Deletion of type VIII collagen reduces blood pressure, increases carotid artery functional distensibility and promotes elastin deposition

Amanda L. Mohabeer, Jeffrey T. Kroetsch, Meghan McFadden, Negin Khosraviani, Thomas J. Broekelmann, Guangpei Hou, Hangjun Zhang, Yu Qing Zhou, Minyao Wang, Anthony O. Gramolini, Robert P. Mecham, Scott P. Heximer, Steffen Sebastian Bolz, Michelle P. Bendeck

Research output: Contribution to journalArticlepeer-review


Arterial stiffening is a significant predictor of cardiovascular disease development and mortality. In elastic arteries, stiffening refers to the loss and fragmentation of elastic fibers, with a progressive increase in collagen fibers. Type VIII collagen (Col-8) is highly expressed developmentally, and then once again dramatically upregulated in aged and diseased vessels characterized by arterial stiffening. Yet its biophysical impact on the vessel wall remains unknown. The purpose of this study was to test the hypothesis that Col-8 functions as a matrix scaffold to maintain vessel integrity during extracellular matrix (ECM) development. These changes are predicted to persist into the adult vasculature, and we have tested this in our investigation. Through our in vivo and in vitro studies, we have determined a novel interaction between Col-8 and elastin. Mice deficient in Col-8 (Col8−/−) had reduced baseline blood pressure and increased arterial compliance, indicating an enhanced Windkessel effect in conducting arteries. Differences in both the ECM composition and VSMC activity resulted in Col8−/− carotid arteries that displayed increased crosslinked elastin and functional distensibility, but enhanced catecholamine-induced VSMC contractility. In vitro studies revealed that the absence of Col-8 dramatically increased tropoelastin mRNA and elastic fiber deposition in the ECM, which was decreased with exogenous Col-8 treatment. These findings suggest a causative role for Col-8 in reducing mRNA levels of tropoelastin and the presence of elastic fibers in the matrix. Moreover, we also found that Col-8 and elastin have opposing effects on VSMC phenotype, the former promoting a synthetic phenotype, whereas the latter confers quiescence. These studies further our understanding of Col-8 function and open a promising new area of investigation related to elastin biology.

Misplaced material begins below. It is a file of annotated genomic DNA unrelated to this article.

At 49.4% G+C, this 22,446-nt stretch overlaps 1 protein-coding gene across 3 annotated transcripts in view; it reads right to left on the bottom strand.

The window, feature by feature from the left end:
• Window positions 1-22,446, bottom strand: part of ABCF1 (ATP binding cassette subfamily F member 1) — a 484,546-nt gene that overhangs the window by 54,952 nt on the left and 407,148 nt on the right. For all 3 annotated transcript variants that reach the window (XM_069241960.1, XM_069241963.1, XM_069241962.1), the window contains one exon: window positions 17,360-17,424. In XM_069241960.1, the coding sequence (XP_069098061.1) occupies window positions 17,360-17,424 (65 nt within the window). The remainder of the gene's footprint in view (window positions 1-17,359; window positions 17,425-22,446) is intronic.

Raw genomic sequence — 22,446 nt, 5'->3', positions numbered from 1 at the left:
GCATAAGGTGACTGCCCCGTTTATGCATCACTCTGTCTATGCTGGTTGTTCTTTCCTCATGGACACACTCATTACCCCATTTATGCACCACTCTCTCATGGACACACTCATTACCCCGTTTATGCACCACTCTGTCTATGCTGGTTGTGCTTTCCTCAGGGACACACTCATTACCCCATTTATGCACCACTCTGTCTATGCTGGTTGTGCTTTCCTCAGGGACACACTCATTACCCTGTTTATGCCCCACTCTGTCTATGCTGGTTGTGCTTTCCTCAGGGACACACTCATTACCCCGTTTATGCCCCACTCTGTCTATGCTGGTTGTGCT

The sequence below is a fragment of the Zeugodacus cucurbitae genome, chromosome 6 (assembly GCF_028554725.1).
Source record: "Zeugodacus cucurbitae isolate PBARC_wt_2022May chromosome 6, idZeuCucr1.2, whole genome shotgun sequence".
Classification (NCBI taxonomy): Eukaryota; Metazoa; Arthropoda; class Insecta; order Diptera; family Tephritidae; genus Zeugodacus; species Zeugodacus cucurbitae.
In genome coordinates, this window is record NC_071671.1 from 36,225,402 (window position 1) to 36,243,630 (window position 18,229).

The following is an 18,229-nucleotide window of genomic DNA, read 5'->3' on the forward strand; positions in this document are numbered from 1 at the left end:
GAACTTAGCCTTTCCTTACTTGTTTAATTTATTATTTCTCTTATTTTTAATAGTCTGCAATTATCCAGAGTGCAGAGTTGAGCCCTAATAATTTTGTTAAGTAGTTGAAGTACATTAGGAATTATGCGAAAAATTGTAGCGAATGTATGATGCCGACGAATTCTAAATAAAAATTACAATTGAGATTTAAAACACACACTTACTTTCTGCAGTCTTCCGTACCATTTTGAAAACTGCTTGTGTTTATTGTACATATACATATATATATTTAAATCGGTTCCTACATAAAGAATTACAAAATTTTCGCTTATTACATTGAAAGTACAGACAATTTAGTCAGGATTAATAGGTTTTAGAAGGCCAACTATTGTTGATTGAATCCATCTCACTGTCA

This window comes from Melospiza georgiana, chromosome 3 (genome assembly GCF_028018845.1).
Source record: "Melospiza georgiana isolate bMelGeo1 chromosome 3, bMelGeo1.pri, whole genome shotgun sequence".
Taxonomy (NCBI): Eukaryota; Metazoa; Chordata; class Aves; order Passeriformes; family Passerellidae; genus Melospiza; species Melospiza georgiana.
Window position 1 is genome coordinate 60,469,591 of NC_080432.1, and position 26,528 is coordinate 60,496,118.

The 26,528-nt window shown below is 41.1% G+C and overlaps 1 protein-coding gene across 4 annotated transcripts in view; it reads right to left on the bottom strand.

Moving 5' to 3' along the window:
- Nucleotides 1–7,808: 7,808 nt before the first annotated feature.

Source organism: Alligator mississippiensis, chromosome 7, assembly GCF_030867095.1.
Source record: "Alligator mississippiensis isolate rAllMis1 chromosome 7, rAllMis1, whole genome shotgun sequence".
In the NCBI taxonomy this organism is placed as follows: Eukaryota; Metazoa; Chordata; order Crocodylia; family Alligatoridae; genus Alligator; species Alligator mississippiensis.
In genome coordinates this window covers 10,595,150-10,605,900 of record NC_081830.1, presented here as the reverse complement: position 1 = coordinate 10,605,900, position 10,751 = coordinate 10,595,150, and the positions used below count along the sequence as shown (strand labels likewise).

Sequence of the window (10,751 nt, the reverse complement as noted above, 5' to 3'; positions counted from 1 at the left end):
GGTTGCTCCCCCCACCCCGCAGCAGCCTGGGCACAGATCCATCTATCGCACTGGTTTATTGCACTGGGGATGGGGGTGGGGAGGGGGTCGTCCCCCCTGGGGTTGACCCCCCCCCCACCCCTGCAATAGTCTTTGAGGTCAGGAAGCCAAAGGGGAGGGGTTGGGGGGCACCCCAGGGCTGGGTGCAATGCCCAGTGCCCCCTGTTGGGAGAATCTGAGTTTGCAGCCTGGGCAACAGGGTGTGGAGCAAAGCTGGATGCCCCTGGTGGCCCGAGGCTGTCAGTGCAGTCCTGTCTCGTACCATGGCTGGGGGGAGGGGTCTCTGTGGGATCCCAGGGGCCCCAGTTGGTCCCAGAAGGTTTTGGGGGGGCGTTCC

Original languageEnglish
Article number100085
JournalMatrix Biology Plus
StatePublished - Dec 2021


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